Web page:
The Hasegawa Rita (Nakajima N-10 Experimental 18-Shi Attack Bomber 'Renzan' - 試作十八試陸上攻撃機 '連峰') was an unusual and innovative kit when first released in the late 1960s. A Japanese Navy four-engined bomber prototype of which only four were ever built and which was never deployed operationally, only one surviving to be taken to the USA and test flown there post-war The other Japanese 'heavies' in the Hasegawa 'King Size Series' were the more mainstream H8K2 Emily, H6K5 Mavis and G4M1 Betty. 'Emily' was replaced by a completely new tool in 2017 and a new tool G4M2 version of Betty was released in 1997, although the old tool G4M1 was still being re-released with new box art and decals as recently as 2015. All four Hasegawa 'heavies' have been re-released continuously over the decades with new box art and new decals, Rita most recently in 2009 as a what-if combination kit carrying an I-go type guided bomb with a jet-powered Shindenkai as escort!
Rita's potential stand-off capability was described by Richard M Bueschel with Shorzoe Abe in his ground breaking multi-part series on Japanese Navy Aircraft 1940-1945 in Air Pictorial magazine (Part IV, Vol 21 No 3, March 1959), describing it as the planned parent aircraft for the Ohka 43. However the most comprehensive English language coverage of the development of the bomber and what it was like to fly came with the second part of Robert C Mikesh's excellent two part article on The Japanese Giants in the July 1981 issue of Airpower magazine (Vol 11 No 4).
Rita at Newark Airport prior to first US flight (Howard Levy photo)
The specification for the bomber was issued on 14 September 1943 and the first prototype was completed by September the following year, designed by a team led by Ken-ichi Matsumura of Nakajima. The first flight was made on 23 October 1944 with Nakajima test pilot Haruo Suematsu at the controls. This was completely successful until after landing the brakes failed and the aircraft ran into a fence-enclosed fire sump, sustaining damage to its nose and landing gear. The accident delayed flight testing for a month as repairs were made but by January 1945 the IJN had accepted the bomber, designating it G8N as Renzan. However, time was running out for the IJN and the planned 16 prototype and service test aircraft were never completed, let alone the 32 production models originally planned for September 1945. After completion of the fourth Renzan in June 1945 the project was cancelled due to a changing strategic situation and increasing shortage of aluminium.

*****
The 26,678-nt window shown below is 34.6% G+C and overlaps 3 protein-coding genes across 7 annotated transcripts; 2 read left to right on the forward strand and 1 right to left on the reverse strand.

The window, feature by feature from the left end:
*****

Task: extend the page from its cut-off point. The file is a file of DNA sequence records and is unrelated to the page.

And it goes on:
All four 'King Size' kits were first released in Hasegawa's characteristic (at that time) chunky and rather brittle dark green plastic with copious raised rivet detail (somewhat ironic as the original Rita had only 2,000 more rivets than the smaller P1Y Frances). The Hasegawa 'Rita' kit travelled far, being released in the UK under the Frog label from 1968 to 1972 as F274 with a total of 25,000 kits being produced. That was a relatively short run for Frog but the Hasegawa kits were not moulded in the UK, being sent there from Japan plastic bagged, as part of a reciprocal deal; Frog then provided the boxes, decals and instructions for retail in the UK. There was a similar arrangement with AMT in the USA. Frog also planned to release the Hasegawa Betty in 1969 as kit F284 but never did.
Jim Anderson has very kindly submitted these images and description of his own enhanced model of Hasegawa's Rita which he first bought and began working on in 1971. In his own words then:-
"I acquired my Renzan back in 1971 as a second hand kit from a neighborhood friend who wanted to sell it. I immediately started working on the model then suddenly stopped and put it away for many years. Since this build is quite old, I really didn’t document much in those days, so forgive me as the details will be light.
"The kit is nicely molded in heavy, brittle, dark green plastic. The clear parts were equally thick but well done with the canopy framing lightly scribed. There were lots of tiny rivets too. The control surfaces were positionable and looked good enough for use as is. I originally only put together the fuselage with the turrets, canopy and internal details gluing everything in sight with lots of cement.